23 July 2014 Congratulations to New ICFO PhD graduate

Thesis Committee

Dr. Luis Dominguez graduated with a thesis in \' ‘Whispering Gallery Microresonator for Second Harmonic Light Generation’ Dr. Luis Dominguez received his Degree in Telecommunications Engineering from the National Autonomous University of Mexico (UNAM), Mexico, before joining the Organic Nanostructured Photovoltaics research group at ICFO, led by Professor Jordi Martorell. He centered his doctoral work on understanding silica micro-spheres and the behavior of whispering gallery modes inside micro-resonators. Dr. Dominguez’ thesis, entitled ‘Whispering Gallery Microresonator for Second Harmonic Light Generation’ was supervised by Professor Jordi Martorell.


In the last years, circular microresonators have been proposed as a future important element in the core of many photonic devices. The high Q-factors seen in fused silica micro-spheres and micro-toroids when light is coupled in the whispering gallery modes (WGMs) inside the micro-resonator have led to many new developments in a diversity of fields. Indeed, WGM micro-resonators have found applications in laser oscillation, optical filtering, bio and chemical sensing, frequency stabilization, quantum electrodynamics experiments, nonlinear parametric conversion and in many other light-matter interaction processes where light recirculation is an essential ingredient. For second and third order nonlinear optical phenomena a high-Q micro circular cavity is an ideal framework to lower the light intensity or material density and still obtain a measurable interaction. This may be particularly useful when the nonlinear interaction is considered on the sphere surface because, at an interface, centro-symmetry is always broken.

In this thesis, we approach the problem of obtaining Second Harmonic Light Generation (SHG) with the smallest amount of material possible. Our goal is to demonstrate that WGMs in micro-sphere resonators are an optimal option to consider such type of non-linear interactions. SHG obtained from a small amount of material may find interesting applications in high sensitivity unmarked detection of low concentrations of very small objects such as molecules, viruses or other types of nano-particles.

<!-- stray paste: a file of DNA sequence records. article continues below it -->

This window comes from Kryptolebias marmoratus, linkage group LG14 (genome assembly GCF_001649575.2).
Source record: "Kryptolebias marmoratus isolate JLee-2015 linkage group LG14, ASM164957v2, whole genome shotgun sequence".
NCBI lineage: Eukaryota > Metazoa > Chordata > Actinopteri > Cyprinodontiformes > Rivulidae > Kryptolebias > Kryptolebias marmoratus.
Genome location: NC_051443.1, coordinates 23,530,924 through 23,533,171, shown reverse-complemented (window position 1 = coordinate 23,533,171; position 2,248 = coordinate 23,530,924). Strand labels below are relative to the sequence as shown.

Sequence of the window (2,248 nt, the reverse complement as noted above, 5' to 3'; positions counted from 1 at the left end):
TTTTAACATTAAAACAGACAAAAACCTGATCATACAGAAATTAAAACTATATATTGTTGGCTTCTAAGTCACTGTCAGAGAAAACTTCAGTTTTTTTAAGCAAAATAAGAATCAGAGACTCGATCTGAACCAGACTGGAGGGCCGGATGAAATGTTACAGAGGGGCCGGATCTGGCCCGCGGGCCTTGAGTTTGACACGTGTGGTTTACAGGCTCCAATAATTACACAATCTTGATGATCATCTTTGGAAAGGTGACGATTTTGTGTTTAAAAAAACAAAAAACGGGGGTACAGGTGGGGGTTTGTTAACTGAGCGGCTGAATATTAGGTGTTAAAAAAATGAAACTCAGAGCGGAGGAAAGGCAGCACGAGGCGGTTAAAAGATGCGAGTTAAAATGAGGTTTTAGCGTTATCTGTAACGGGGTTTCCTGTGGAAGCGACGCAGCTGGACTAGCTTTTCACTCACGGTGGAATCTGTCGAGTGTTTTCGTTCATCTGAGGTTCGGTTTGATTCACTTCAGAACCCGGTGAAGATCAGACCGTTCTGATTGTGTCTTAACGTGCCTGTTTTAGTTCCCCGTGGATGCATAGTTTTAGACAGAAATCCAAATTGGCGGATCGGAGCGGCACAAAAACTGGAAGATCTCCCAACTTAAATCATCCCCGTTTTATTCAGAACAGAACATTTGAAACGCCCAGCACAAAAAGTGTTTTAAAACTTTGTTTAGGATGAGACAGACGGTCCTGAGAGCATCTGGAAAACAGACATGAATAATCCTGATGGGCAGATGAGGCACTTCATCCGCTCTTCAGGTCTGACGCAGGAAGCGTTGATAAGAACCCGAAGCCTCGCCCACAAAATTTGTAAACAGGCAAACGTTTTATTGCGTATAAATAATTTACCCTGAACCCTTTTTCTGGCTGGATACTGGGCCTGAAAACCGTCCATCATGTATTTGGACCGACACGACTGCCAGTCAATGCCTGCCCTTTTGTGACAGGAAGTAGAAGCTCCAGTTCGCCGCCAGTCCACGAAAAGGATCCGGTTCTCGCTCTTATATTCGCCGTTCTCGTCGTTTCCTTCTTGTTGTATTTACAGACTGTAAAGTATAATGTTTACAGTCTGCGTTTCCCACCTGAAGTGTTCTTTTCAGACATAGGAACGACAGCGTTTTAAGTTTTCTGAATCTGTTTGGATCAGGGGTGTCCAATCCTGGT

The different experimental and theoretical developments we implemented to achieve such goal are reported in the four chapters of the current thesis. In chapter 1 we introduce basic concepts of spherical micro-resonators and their interest. Theoretical aspects of light propagation and nonlinear light generation in the whispering gallery modes in such micro-resonators are discussed in Chapter 2. A new method to obtain patterns of a non-linear material is presented in Chapter 3. In Chapter 4, the developments presented in the previous chapters are combined to obtain second harmonic generation in the whispering gallery modes of microspheres. In this chapter we report the design and fabrication of a nonlinear spherical resonator to experimentally measure SHG from molecules deposited on its surface. Such nonlinear interaction is quasi-phase matched by implementing the periodical patterning reported in Chapter 3 on a molecular layer deposited on the surface of a micro-sphere. By coupling laser light pulses at the fundamental frequency into the whispering gallery modes of the high-Q spherical micro-resonators, we demonstrate that a signal at the second harmonic (SH) frequency can be measured when less than 100 molecules contribute in the nonlinear interaction. Finally, applications of such type of generation in highly sensitive sensing are discussed.

Thesis Committee

Prof Gregory Kozyreff
Université Libre de Bruxelles

Dra. Muriel Botey
Universitat Politècnica de Catalunya (UPC)

Dra. Silvia Soria
“Nello Carrara” Institute of Applied Physics